‘Deathtrap’ canceled after objections to nudity and gay content

A Los Angeles revival of Ira Levin’s “Deathtrap” has been canceled after the estate of the late author expressed objections to the use of nudity and some of the production’s gay content. The engagement, which was supposed to have begun September at the L.A. Gay and Lesbian Center, was to be a remounting of the staging that ran at the center in the spring.

Levin’s estate revoked permission to stage the murder story, citing an instance of nudity that occurs near the end of first act in the center’s staging, according to Jon Imparato, a producer of the revival. In one scene of the production, the character of Clifford, a young, aspiring writer with shady motives, disrobes and reveals his backside to the audience. Imparato said the nudity lasts for approximately 30 seconds.

The L.A. Gay and Lesbian Center said it sent an email to the Levin estate attempting to appeal the decision. The center then received a cease-and-desist notice from the estate, telling them to halt the production.


After another appeal, the center said it was granted permission to produce the play but under the condition that the staging would not include any behavior indicating a physical relationship between Clifford and his older male mentor, Sidney.

The center then decided to call off the production. “No director could adhere to these restrictions. They were so limiting,” said Imparato.

Levin’s estate is managed by his three sons, Adam, Jared and Nicolas. The estate did not respond to requests for comment. Imparato said the theater had arranged to produce the play through Dramatists Play Service, which acts as an intermediary between theaters and playwrights. A representative for Dramatists Play Service declined to comment.

Levin, who died in 2007, is the author of such bestselling novels as “Rosemary’s Baby” and “The Stepford Wives.” “Deathtrap” debuted in 1978 on Broadway, where it became a box office hit and ran for more than four years. The play is frequently revived in regional theaters throughout the world and was made into a successful movie starring Michael Caine and Christopher Reeve.

Ken Sawyer, who directed the production at the L.A. Gay and Lesbian Center, said that he interpreted the relationship between Clifford and Sidney as a sexual one. He said his staging featured some kissing and embracing between the male protagonists. “They behave like any ordinary couple would.”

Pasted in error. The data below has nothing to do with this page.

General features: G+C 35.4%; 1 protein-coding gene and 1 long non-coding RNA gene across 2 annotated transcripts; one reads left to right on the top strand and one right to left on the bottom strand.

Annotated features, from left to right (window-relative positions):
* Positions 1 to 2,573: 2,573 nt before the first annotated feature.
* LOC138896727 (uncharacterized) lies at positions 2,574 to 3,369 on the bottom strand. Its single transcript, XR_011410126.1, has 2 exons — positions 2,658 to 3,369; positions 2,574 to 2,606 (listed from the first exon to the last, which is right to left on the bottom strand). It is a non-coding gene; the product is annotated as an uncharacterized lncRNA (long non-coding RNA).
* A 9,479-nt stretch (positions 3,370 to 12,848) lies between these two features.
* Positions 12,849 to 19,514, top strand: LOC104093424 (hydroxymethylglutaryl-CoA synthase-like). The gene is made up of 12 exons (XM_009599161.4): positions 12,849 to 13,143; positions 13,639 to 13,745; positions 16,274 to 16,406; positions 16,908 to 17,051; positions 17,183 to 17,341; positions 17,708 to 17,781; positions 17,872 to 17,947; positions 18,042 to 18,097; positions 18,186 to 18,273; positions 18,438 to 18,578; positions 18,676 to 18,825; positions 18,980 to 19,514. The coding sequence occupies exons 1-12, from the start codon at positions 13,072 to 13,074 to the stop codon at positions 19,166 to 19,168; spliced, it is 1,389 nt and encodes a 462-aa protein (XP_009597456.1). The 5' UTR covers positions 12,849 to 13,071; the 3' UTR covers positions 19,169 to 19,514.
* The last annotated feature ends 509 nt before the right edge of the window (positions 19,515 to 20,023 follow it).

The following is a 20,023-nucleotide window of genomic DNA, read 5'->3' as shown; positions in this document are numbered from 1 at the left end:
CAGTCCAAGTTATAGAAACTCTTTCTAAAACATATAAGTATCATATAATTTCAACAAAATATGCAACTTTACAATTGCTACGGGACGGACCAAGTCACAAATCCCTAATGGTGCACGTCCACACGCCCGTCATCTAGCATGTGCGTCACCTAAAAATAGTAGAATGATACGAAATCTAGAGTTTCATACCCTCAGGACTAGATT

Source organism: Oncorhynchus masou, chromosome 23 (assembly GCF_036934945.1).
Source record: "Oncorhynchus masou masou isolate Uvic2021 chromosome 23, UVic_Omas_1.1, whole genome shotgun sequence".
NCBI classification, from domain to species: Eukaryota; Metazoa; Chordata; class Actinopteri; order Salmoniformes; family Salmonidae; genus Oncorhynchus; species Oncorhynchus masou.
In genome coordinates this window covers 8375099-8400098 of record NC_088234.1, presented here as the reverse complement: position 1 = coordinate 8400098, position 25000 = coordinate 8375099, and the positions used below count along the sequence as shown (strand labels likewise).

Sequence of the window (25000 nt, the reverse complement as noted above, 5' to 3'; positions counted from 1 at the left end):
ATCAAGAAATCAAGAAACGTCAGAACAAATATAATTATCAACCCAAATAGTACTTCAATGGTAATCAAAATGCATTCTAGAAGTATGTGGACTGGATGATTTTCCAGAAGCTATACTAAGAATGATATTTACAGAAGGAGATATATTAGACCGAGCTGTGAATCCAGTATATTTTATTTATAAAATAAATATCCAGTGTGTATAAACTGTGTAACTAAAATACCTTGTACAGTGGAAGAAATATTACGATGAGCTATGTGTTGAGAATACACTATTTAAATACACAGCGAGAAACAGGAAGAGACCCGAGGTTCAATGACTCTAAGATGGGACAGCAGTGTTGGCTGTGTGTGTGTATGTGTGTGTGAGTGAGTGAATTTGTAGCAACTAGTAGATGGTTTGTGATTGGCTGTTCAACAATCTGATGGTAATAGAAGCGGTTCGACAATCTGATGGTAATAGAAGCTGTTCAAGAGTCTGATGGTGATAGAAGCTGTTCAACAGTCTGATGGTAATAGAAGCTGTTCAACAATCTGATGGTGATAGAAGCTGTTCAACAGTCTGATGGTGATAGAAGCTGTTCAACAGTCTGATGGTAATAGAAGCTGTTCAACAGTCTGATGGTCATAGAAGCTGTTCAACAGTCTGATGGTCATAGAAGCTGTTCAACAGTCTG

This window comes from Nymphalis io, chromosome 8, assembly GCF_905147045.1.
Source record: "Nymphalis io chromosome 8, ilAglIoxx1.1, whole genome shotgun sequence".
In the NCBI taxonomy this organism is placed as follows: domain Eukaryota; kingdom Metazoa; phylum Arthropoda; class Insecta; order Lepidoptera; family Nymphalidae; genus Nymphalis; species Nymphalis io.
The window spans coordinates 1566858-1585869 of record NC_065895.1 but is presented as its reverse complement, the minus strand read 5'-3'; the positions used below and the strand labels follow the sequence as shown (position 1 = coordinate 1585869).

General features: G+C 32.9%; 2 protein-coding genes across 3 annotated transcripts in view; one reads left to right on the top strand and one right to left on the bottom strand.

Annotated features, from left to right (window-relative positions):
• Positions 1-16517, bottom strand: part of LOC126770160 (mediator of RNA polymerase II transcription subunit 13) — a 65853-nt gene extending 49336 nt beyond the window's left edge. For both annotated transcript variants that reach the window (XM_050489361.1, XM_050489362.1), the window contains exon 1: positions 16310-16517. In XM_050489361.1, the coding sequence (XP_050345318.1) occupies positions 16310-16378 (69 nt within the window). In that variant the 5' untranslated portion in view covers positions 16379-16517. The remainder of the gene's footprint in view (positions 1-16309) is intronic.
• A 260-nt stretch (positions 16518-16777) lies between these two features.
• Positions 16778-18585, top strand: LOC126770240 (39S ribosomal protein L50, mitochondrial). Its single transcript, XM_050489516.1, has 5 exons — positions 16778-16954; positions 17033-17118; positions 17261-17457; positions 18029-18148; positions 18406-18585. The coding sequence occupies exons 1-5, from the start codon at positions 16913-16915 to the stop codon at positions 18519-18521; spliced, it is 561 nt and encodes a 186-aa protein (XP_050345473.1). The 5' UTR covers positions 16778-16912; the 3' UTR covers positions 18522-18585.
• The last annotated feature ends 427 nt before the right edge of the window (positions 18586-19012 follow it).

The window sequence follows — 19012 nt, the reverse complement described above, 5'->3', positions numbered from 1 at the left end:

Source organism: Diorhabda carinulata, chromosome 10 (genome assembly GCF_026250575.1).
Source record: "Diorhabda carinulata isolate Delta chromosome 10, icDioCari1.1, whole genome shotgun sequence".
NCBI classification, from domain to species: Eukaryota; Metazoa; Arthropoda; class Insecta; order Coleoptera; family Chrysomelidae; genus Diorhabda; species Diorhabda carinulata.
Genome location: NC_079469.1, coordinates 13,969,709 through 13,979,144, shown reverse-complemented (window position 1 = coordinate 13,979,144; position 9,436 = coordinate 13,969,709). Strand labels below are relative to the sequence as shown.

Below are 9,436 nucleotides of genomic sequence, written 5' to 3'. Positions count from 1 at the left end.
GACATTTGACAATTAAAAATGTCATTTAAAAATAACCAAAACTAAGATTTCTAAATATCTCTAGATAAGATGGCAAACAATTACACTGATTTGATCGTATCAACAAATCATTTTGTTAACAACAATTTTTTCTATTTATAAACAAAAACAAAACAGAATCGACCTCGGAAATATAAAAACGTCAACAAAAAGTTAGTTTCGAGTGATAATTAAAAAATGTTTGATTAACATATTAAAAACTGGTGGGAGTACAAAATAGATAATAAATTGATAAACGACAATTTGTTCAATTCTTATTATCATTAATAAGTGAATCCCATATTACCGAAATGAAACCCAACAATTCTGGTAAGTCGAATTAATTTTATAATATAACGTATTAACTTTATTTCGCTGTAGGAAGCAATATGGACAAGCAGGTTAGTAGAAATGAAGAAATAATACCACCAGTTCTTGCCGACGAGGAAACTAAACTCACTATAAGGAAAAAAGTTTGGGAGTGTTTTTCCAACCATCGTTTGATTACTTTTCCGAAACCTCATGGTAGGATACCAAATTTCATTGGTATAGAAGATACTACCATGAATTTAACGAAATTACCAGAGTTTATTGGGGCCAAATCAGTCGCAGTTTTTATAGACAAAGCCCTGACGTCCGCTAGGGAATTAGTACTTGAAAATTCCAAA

He described the one scene of nudity as “innocuous. They [the estate] are making a big deal out of relatively little.”

“Deathtrap” is a dark, twisty murder story set in the East Coast literary world. Sidney, an accomplished playwright who can’t seem to get out of a creative rut, befriends Clifford, a young dramatist with big aspirations. One day, Sidney plots to murder Clifford and steal his work, but a series of plot twists reveal that his plan is more complicated than it initially appeared.

It isn’t unusual for literary estates to exercise this kind of veto power, according to Madeline Puzo, dean of the USC School of Dramatic Arts.

“Estates tend to be conservative regarding directorial interpretation. They see themselves as guardians of an artist’s legacy.”

Samuel Beckett, the famed Irish playwright, was notoriously protective of his works. After his death, his estate has attempted to stop a number of non-traditional productions, including a staging of “Waiting for Godot” set in a post-Hurricane Katrina New Orleans.

In the case of “Deathtrap,” the relationship between the two male protagonists has often been construed as homosexual. The 1982 film adaptation, directed by Sidney Lumet, features a romantic kiss between Caine and Reeve.

“It is a gay relationship, but it’s a tacit one,” said Martin Andrucki, a professor of theater at Bates College in Maine.

Some reviews of the recent L.A. production, including one that ran in The Times, noted the instance of male nudity. A review in Backstage described the nudity as “gratuitous” and said that it does a “disservice to the play.”

Actor Burt Grinstead, who played Clifford, said that the nudity wasn’t gratuitous. He said that he and the creative team discussed at length the nature of the central relationship and the scene where he is required to disrobe.

He said the use of nudity was “appropriate for the production and the play. As an actor, I felt very comfortable with what we did.”

[Updated: a previous version of this post stated that “Deathtrap” was to begin in August. In fact, the staging was scheduled for September.]


Theater review: ‘Deathtrap’ at the Davidson-Valentini Theatre

Obituary: Ira Levin, 78; his novels include ‘Rosemary’s Baby,’ ‘Stepford Wives’